Sunday, 13 April 2008

Rough day at the office

Posted by Dr. Thunder

What a horrible day today was. We have, coincidentally, 2 babies in ICU at the moment who have both suffered possible brain damage at birth. Both had their MRI scans and EEGs this morning, and the reports were with me by late afternoon.

Both babies had abnormalities on their MRI and their EEG. So, our team had to go and speak to both sets of parents in turn. It took about 3 hours in total, and was horrible.One of the problems (when I say "problem", I mean in the sense of giving information) is that both these kids could well be fine. They may well have no poblems at all. But they may suffer seizures, learning difficulties, or visual impairment at some point in the future. So, basically, it's a case of talking to the parents and telling them that, because the extent of the damage is difficult to assess accurately, we can only say that their child may run into problems. We can't give percentages, or even ball park figures. Basically, keep watching them until they go to school! I mean, how stressful is it to face into that! 6 years of being on edge all the time.

These were 2 very upset sets of parents. But, to their credit, they were very understanding about what info we could give, and what questions we simply couldn't answer.I always feel crap after these types of conversations. But it goes with the territory, I guess.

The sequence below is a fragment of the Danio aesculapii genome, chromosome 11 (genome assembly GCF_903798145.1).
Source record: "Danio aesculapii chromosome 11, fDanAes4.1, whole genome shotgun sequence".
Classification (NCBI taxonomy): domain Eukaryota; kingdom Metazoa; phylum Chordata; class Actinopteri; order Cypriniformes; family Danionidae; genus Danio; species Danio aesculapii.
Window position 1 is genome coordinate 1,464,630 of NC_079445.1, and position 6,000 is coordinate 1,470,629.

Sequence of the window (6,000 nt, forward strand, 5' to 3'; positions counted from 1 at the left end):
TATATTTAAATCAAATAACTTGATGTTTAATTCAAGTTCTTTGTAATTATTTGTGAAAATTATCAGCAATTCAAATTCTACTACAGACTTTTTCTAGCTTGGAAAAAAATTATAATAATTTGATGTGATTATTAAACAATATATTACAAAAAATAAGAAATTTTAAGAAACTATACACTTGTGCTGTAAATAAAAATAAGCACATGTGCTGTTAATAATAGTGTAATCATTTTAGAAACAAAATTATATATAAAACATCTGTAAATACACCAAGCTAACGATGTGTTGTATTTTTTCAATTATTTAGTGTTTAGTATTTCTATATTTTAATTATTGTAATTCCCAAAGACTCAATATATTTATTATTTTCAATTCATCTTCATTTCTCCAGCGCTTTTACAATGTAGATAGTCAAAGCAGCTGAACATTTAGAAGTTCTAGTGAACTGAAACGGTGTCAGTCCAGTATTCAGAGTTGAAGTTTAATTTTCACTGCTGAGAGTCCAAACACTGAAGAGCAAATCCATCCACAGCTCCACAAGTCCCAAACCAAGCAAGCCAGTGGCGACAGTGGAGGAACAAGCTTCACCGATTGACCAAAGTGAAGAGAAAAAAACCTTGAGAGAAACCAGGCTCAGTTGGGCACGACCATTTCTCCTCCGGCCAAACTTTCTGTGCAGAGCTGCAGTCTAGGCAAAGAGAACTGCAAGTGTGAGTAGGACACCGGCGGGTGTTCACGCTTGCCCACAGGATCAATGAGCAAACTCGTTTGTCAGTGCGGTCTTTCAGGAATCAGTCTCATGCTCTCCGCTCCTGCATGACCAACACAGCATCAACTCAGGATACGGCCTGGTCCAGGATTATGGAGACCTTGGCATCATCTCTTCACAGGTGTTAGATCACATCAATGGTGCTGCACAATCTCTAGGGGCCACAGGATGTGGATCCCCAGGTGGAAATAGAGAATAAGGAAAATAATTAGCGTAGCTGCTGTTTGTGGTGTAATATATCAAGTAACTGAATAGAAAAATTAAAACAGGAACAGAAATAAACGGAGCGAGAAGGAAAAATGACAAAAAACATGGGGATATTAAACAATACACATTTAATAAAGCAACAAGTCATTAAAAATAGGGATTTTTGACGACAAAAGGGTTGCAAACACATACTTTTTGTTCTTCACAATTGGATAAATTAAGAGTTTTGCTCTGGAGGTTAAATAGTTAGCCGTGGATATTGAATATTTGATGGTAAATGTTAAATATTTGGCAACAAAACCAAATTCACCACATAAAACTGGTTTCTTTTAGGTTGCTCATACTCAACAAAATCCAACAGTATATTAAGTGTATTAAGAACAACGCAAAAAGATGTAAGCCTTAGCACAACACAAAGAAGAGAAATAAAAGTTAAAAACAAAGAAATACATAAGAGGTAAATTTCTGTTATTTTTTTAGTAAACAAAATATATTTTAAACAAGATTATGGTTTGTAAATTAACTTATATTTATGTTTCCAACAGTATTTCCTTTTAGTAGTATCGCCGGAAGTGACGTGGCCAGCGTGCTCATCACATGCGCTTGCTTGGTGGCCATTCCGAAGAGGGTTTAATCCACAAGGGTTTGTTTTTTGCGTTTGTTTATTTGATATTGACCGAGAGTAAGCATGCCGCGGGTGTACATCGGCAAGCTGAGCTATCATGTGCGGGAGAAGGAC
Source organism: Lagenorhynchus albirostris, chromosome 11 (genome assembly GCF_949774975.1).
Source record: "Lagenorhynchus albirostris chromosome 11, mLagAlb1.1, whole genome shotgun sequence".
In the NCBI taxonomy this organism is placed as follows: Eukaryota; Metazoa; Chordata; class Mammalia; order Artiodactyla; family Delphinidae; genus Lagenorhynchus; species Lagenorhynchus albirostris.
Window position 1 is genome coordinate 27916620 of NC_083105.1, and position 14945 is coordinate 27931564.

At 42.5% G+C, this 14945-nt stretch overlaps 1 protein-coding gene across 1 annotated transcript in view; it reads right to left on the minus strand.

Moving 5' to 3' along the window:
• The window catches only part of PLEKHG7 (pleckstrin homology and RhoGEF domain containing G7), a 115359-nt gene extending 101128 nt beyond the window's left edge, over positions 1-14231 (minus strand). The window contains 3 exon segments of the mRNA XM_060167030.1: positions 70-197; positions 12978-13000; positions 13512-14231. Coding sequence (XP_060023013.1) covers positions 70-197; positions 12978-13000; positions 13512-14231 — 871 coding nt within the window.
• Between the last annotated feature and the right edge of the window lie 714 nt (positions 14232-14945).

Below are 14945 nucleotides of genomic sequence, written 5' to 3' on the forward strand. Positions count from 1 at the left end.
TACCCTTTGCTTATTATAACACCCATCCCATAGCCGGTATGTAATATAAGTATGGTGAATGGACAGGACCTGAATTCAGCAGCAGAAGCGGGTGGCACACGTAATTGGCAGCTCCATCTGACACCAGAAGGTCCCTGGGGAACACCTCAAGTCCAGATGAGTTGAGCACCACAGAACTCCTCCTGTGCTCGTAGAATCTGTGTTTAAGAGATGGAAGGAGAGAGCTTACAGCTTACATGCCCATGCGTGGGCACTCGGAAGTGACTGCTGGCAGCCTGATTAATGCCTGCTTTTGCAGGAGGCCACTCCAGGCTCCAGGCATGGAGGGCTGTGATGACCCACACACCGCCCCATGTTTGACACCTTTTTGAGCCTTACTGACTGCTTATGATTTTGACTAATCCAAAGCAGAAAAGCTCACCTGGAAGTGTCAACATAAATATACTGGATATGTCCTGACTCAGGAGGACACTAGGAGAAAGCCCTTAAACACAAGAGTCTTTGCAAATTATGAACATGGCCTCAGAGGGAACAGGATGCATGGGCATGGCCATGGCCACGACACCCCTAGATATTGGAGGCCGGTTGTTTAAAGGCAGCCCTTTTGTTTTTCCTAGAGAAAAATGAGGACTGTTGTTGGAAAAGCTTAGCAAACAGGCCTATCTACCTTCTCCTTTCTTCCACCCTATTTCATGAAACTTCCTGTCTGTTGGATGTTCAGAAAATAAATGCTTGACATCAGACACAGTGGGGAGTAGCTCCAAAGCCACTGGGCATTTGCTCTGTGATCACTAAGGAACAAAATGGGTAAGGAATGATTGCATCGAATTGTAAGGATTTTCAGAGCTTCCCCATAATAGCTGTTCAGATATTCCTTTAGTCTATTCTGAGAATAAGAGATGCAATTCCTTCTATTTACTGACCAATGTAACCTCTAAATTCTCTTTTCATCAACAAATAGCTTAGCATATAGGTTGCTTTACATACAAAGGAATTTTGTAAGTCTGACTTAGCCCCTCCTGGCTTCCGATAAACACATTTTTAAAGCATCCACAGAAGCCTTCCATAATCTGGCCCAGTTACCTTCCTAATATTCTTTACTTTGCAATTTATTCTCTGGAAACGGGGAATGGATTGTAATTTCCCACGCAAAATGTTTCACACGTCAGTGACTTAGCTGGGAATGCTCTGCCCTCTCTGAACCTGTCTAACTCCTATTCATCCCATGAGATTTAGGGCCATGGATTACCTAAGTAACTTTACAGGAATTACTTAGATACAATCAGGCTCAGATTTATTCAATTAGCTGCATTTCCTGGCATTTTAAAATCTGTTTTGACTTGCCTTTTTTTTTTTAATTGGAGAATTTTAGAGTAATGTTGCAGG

On the keep sane, i always convince myself that, in the world of neonatology at least, there's a ying and yang effect. For every bad thing that happens to me, a good thing happens. So, just as I was leaving work, the emergency buzzer went off in theatre. They were doing an emergency caesarian section. Our excellent, but very inexperienced, resident was there for paediatric input. The baby came out purple, and she very sensibly pressed the emergency buzzer, and assessed the baby.The baby wasn't breathing, and had a heart rate of only about 20. The resident tried to initiate bag+mask ventilations, but couldn't seem to get air into the baby's lungs (ie she was pushing air through the baby's mask, but his chest wall wasn't moving).

I arrived in, she explained the story as I was putting on my gloves. Baby was only 50 seconds old at this stage. I readjusted the airway, started bag+mask breaths, and thankfully the chest started to move. The heart-rate came up. Baby became pink, and started breathing himself. Happy days. It's not as difficult a task as it might sound, it's just scary! But, at the end of it we have a totally well baby, who will stay with us in NICU for a couple of days of IV antibiotics, and a chest x-ray, just in case. But no harm done. I've said it before, sometimes medicine can be the best job in the world. Sometimes it's the worst. Some days it's both!

Thanks for listening.


  1. thanks for your comment! :)

    so true. my neonatology rounds used to leave me heartbroken/amazed/both! it's always a wonderful feeling when the baby leaves the nursery! :)

    (and oops i'm sorry i want to do OB/GYN not paeds!)

  2. "Thanks for listening."


    Here's to more ying and less yang!
    (or is the other way round?)